Indeed, while Rice extolled the virtues of rendition, the Washington Post broke the story of a German citizen, Khaled Masri, who was wrongfully imprisoned by the CIA for five months. According to the WaPo, U.S. officials requested that the German government not mention this little mess-up: "U.S. officials feared exposure of a covert action program designed to capture terrorism suspects abroad and transfer them among countries, and possible legal challenges to the CIA from Masri and others with similar allegations."
But if everything we're doing is legal, why the hesitation? According to some of the CIA officials the WaPo spoke with, there have been a number of what they call "erroneous renditions." One such case involved a college professor who was implicated because he had apparently given an al Qaeda member a bad grade. Masri himself was held because "the head of the CIA's Counter-terrorist Center's al Qaeda unit 'believed he was someone else.'" Yes, according to a former CIA official, "She didn't really know. She just had a hunch."
Just to be clear, this isn't a case of mistakenly locking someone up for a few days. The CIA's rendition group follows a standard procedure which involves the following: "They blindfold and cut the clothes off their new captives, then administer an enema and sleeping drugs. They outfit detainees in a diaper and jumpsuit for what can be a day-long trip. Their destinations: either a detention facility operated by cooperative countries in the Middle East and Central Asia, including Afghanistan, or one of the CIA's own covert prisons -- referred to in classified documents as 'black sites.'" For five months, German citizen Khaled Masri was held and allegedly beaten because someone in the CIA had a "hunch" that he was someone else, despite his valid passport and no evidence that he wasn't who he claimed to be.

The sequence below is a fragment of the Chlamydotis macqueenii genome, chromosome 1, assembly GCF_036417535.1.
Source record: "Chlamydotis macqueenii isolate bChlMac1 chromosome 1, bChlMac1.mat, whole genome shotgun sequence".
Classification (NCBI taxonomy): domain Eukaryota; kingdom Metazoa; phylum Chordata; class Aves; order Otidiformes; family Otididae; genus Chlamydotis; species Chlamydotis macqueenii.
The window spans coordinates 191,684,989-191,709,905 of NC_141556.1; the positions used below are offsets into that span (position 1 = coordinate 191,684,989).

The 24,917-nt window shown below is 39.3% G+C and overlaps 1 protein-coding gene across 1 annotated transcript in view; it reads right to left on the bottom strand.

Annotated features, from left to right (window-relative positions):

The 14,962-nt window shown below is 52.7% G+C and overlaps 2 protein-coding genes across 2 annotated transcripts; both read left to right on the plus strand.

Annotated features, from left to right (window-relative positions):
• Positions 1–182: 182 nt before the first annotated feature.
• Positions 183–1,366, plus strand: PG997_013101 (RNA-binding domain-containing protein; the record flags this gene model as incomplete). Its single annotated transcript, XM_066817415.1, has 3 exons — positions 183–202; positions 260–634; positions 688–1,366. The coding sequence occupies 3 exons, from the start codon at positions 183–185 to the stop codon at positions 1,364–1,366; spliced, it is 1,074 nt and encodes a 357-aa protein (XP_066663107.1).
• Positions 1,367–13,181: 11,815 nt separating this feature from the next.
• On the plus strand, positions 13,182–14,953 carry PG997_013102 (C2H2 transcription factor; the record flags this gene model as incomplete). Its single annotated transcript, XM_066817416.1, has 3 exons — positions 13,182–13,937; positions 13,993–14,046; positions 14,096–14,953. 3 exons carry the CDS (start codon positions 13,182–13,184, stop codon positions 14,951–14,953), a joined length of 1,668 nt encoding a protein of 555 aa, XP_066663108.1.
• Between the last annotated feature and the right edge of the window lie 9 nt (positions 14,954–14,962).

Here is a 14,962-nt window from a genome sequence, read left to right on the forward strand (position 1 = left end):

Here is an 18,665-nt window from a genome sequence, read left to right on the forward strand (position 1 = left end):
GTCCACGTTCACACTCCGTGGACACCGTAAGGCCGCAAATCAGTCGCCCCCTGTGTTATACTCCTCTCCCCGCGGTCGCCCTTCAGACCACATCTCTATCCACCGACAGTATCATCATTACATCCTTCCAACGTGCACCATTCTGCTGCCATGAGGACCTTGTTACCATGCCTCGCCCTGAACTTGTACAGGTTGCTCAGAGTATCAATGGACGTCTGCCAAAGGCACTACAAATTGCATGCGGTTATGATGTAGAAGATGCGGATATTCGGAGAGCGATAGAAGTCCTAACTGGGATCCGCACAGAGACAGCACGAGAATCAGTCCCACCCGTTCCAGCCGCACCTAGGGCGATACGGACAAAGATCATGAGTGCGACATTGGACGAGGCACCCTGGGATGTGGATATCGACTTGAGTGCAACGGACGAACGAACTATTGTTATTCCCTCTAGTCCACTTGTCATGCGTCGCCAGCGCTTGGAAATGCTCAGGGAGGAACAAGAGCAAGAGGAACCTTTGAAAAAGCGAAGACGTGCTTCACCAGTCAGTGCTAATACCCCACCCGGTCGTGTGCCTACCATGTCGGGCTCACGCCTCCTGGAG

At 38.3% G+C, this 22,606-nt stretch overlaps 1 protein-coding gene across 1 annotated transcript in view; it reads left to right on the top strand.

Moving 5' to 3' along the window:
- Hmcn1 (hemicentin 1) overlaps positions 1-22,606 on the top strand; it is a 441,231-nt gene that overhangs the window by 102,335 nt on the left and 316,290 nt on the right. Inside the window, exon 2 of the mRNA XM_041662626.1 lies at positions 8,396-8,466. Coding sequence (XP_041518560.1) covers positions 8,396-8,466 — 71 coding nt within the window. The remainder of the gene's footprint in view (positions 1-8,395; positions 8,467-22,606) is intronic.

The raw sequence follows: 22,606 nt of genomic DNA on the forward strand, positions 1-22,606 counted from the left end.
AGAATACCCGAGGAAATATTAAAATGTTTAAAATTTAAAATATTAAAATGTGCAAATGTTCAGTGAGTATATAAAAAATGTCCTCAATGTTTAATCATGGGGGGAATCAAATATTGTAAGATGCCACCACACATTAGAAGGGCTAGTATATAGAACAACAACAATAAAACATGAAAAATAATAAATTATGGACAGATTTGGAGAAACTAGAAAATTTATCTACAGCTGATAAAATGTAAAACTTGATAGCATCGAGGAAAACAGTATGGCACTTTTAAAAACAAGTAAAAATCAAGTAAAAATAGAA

This ushers in the other linchpin of American democratic principles that has been implicitly overturned by the administration's handling of terrorism suspects: checks and balances. The only reason the public heard anything at all about these "erroneous renditions" is because CIA personnel came forward. It's easy to see mistakes in hindsight. And easier still for the media to rail against these mistakes that are revealed. More important is exploring the system that allows these mistakes to continually occur. Part of it is the lack of checks and balances -- but this stems from the administration's push for extended executive privileges during "wartime."
The pressure to extract information from alleged terrorists and capture them before "another 9/11" has been mentioned time and again in conjunction with detainee abuses such as those at Abu Ghraib. The need to respond quickly to 9/11 and pressure from higher ups led to an almost instantaneous restructuring of our intelligence and security agencies. According to one former senior intelligence agent, "Whatever quality control mechanisms were in play on September 10th were eliminated on September 11th."
The problem is that this hastily erected structure has yet to be revisited. Some four years later, the U.S. is still hopped up on post-9/11 urgency and war rhetoric. Similar to the Patriot Acts, which were pushed through Congress in the immediate wake of 9/11, expanded executive and CIA privileges have stubbornly stuck around without appropriate revision and reevaluation. Rice is requesting that Americans and Europeans let intelligence agents do their jobs. But what, exactly, do these jobs entail?